Letter From the Editors: Fashion Week


It’s Fashion Week here in New York, and BurdaStyle is feeling the rush! We’ve not only got a few exciting fashion shows to attend (we’ll be sure to share the trends we see with you. . .) but also an exciting BUST Magazine Issue launch party to attend. We hooked our friends up at BUST with some awesome goodie bags containing the Charlie Grocery Bag along with some fun BurdaStyle pins and stickers to give to their readers, and in exchange, we get to go party with them!

Nikkishell: Pajama's for baby


I’ve been working on making some of my own patterns recently. Quick and easy stuff to start with and what better to start with than some baby clothes! This week I made up a pair of baby pajamas or they could even pass for day wear. I used a thrifted cotton sheet and a spare piece of fabric from my stash which I made into binding to trim the kimono style top.

I used Nayantara’s wonderful tutorial for making and uploading your own pattern to the site. The only difference being that I don’t have Photoshop, hmm a slight problem. Instead I used the GIMP program to scan my tiles and the PDFCreator program I have on my computer. It was a learning curve let me tell you and on many occasions my language was not for my children’s ears. I spent most of the day trying to figure out these programs and finally I have something to show for it. It is by no means perfect and I have heaps more learning to do but I am pleased to have finally taken the plunge and uploaded a pattern of my own. Maybe my next one will be much better and a little more adventurous

Please check it out and let me know what you think, constructive criticism is always welcome but be kind, remember I have a heap of hormones raging through my pregnant body! Anything that will help me improve will be greatly accepted. I’m so excited to be doing this that I’ve been searching out pattern making books and found some on Ebay today that I was almost prepared to purchase at full price in the bookstore. Learning pattern making is one of my goals for this year and since I won’t be able to get to a class on a regular basis teaching myself by reading books, websites and just ‘having a go’ as I usually do with most things I want to learn.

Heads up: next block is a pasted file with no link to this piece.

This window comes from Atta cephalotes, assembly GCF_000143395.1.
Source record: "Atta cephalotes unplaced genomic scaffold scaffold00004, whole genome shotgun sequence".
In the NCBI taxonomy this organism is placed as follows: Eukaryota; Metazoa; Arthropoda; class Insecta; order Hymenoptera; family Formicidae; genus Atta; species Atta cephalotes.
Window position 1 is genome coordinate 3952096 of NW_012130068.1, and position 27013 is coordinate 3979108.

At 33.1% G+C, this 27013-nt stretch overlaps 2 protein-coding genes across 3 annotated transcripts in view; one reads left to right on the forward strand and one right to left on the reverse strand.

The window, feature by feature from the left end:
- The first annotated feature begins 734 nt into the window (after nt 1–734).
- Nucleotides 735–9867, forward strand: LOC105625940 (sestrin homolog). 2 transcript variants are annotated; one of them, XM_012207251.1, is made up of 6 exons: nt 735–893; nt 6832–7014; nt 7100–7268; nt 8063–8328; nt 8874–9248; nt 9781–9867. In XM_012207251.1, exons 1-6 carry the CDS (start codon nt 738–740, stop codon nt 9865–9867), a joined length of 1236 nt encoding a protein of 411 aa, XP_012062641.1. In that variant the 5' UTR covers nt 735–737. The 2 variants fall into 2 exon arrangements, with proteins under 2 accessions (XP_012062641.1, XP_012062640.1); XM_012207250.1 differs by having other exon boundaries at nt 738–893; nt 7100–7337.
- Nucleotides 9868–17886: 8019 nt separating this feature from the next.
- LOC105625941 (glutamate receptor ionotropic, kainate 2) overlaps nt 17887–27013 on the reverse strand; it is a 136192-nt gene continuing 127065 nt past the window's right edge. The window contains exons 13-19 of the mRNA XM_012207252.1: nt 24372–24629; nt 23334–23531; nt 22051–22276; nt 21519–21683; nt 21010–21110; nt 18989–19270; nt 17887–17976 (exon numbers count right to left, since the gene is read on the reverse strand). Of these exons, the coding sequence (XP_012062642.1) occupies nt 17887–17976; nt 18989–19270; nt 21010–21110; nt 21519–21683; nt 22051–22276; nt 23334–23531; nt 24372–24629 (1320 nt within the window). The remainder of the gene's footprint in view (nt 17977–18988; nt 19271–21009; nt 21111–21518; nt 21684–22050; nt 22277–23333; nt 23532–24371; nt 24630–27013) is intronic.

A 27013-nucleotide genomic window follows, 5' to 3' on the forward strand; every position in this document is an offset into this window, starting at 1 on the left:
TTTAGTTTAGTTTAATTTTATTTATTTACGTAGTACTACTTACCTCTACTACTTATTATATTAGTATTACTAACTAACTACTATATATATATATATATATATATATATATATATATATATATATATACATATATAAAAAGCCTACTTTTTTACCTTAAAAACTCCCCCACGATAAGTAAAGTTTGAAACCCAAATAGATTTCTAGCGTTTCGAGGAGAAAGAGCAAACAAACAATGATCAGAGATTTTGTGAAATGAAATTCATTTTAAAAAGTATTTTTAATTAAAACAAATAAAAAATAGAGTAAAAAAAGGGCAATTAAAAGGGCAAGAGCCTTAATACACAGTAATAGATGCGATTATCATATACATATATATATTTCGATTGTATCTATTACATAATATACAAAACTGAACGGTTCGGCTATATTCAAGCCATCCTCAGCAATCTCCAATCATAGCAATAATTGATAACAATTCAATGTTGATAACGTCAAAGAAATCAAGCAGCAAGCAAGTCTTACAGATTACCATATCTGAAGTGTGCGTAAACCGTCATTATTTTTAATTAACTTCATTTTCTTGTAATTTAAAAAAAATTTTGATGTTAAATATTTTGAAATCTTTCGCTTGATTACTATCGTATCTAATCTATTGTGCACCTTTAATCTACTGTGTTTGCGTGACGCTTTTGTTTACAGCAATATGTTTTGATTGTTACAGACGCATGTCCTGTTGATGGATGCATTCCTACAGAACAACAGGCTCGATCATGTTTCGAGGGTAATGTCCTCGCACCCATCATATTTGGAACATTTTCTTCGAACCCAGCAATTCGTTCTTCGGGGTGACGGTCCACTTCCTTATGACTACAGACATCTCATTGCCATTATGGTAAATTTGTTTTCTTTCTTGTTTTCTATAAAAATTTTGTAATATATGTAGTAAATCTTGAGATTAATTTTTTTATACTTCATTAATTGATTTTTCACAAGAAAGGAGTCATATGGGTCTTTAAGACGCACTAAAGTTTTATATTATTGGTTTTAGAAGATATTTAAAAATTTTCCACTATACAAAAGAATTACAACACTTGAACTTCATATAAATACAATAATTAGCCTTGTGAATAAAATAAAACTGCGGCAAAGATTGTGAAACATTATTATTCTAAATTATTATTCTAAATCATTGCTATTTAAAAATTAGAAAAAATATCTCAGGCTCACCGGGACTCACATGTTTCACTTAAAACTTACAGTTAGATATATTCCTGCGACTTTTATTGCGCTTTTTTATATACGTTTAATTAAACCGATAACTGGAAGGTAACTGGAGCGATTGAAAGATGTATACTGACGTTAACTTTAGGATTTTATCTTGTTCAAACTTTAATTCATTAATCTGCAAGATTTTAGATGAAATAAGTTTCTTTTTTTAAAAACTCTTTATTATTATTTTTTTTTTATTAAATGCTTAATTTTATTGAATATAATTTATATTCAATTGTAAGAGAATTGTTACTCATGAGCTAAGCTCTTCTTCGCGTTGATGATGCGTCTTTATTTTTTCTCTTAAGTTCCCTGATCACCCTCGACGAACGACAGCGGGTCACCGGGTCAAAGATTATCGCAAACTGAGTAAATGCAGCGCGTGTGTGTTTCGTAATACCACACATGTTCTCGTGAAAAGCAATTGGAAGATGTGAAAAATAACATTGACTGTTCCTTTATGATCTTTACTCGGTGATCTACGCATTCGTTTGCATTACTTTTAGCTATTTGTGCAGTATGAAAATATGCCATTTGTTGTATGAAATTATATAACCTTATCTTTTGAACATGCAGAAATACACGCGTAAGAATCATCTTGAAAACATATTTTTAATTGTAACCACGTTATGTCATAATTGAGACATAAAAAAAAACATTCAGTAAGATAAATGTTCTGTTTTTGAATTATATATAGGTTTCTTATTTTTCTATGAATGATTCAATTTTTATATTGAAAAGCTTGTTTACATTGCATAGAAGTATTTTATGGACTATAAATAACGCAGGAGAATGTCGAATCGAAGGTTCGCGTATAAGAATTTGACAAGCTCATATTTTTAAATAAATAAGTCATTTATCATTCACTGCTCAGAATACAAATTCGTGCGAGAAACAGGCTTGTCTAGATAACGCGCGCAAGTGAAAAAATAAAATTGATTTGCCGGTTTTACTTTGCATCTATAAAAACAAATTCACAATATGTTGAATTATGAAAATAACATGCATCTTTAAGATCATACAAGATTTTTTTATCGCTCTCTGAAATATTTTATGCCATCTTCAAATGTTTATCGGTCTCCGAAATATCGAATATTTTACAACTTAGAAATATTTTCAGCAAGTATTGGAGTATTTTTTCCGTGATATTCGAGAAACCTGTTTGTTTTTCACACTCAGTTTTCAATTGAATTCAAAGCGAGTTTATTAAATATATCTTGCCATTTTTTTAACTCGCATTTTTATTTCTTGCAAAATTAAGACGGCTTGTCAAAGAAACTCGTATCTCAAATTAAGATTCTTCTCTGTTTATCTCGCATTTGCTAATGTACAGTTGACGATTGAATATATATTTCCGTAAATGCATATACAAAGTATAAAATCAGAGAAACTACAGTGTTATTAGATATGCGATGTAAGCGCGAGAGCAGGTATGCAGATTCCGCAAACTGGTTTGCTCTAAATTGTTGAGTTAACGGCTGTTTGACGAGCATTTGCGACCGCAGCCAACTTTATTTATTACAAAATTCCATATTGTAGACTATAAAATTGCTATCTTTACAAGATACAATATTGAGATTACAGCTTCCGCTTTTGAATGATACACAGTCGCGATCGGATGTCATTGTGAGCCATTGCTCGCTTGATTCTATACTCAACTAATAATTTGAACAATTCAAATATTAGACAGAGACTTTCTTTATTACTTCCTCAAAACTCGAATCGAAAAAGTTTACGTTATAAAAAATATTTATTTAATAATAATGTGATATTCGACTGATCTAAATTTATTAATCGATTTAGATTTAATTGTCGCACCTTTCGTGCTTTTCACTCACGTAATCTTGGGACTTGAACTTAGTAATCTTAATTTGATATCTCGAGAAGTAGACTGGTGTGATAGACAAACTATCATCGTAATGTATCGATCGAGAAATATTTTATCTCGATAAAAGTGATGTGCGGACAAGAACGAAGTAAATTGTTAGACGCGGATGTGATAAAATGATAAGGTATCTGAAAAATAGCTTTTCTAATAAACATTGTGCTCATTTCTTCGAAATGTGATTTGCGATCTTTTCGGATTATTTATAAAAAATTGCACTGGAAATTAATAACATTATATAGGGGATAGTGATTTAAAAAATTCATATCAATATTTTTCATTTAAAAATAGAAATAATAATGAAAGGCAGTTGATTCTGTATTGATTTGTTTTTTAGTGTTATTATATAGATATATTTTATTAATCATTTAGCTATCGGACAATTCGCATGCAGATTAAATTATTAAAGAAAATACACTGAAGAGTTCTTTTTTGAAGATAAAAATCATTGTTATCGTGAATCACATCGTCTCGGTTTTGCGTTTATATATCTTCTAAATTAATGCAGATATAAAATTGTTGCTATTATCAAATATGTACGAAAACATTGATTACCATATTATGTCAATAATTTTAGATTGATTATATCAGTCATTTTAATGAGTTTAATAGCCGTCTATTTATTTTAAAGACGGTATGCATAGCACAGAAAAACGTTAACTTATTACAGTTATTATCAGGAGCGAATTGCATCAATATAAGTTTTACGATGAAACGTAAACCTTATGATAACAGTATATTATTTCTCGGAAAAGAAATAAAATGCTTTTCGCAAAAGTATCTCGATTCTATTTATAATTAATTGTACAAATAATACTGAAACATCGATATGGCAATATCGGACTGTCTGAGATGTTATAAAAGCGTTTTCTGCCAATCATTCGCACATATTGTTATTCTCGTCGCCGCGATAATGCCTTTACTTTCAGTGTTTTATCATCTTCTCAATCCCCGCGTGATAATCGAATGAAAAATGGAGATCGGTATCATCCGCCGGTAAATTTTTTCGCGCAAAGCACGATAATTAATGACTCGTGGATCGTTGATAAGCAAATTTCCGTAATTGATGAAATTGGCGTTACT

I take my hat off to those of you that have successfully uploaded your own patterns and I hope to see many more in the future from other members too.

How To: Hem Jeans for Your Loved Ones


Not-so-long-ago, I learned a valuable lesson. As a student living on the largest college dorm floor East of the Mississippi River, it is not a good idea to advertise the fact that you can sew, unless you’ve got a lot of time on your hands. (Or, a laundry list of favors you could ask for in return- perhaps, even, getting someone to do your laundry.) I say this because you will inevitably be asked a dozen times a week to hem a pair of jeans for Cute-Boy-in-Room-Across-from-the Elevator or Girl-Who Always-Looks-Great-No-Matter-How-Windy-and-Cold-It-is-Outside down the hall, not including the requests you’ll get from your friends and classmates!

Featured Member: ClaireLovesToSew


1. Where are you from and/or where do you live?
I grew up with my parents who live just outside London and I came to Plymouth to study,and have been living here by the sea ever since.

2. What was the 1st thing you made? How did you start sewing?